By Henry Radice
The slogan ‘take back control’ was widely credited as a key factor in the UK’s vote to leave the EU on June 23rd. That vote revealed many cleavages in how we understand our democracy. One significant one lies between understandings of democracy as the control of power by the majority, and a more subtle notion of democracy as the art of compromise. This latter understanding appears to be in retreat throughout the liberal democratic parts of the world, to say nothing of more fragile political environments.
The contrast between control and compromise is important, and the lesson it yields sobering. In an ‘interdependent, globalised world’, to recycle the cliché – more-or-less accurate as it happens – the notion of control intervenes as a comforting delusion. It soothes the angst of those who would stop the world in order to get off. But it also appeals to the individual scale, and evokes domestic analogies in which control is seen as something achievable.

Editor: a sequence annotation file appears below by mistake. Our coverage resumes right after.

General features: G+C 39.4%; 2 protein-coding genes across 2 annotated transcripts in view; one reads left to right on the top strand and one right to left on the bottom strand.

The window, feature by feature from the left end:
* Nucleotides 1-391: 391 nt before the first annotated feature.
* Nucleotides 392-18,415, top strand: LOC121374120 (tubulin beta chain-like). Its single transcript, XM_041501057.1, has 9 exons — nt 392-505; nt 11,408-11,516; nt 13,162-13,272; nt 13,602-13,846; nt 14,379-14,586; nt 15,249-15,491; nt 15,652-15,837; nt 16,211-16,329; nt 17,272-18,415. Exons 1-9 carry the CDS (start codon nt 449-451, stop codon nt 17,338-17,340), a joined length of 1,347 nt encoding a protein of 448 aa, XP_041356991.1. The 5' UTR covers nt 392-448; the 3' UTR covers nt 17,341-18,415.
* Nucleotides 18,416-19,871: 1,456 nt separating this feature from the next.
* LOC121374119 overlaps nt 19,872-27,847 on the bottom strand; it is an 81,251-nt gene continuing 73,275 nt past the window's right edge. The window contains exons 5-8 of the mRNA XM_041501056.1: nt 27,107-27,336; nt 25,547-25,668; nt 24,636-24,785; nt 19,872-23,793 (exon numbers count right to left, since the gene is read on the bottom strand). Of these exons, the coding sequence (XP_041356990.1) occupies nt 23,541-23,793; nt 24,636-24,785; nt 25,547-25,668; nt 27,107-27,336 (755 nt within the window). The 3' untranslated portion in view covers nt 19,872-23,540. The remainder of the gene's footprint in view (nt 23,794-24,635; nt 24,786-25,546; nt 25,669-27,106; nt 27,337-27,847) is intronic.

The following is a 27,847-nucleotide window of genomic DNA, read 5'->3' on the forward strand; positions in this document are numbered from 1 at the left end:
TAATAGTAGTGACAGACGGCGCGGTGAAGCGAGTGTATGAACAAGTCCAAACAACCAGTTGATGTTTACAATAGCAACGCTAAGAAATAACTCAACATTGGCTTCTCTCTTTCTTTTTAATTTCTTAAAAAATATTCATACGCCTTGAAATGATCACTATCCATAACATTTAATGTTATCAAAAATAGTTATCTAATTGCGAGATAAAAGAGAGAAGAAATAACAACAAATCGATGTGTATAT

Indeed, the use of domestic analogies has become both widespread and problematic in both national and international political discourse. Witness the success in the UK of the frequent comparisons between the UK economy and a putatively overstretched, finite household budget. ‘Taking back control’ evokes a world in which borders can be as solid and straightforward as the walls of a house, where an Englishman’s home is his castle and it is his right to raise the drawbridge when feeling besieged (though he would be wise in such circumstances to have an adequate stock of provisions, or, in other words, a plan…). Continue reading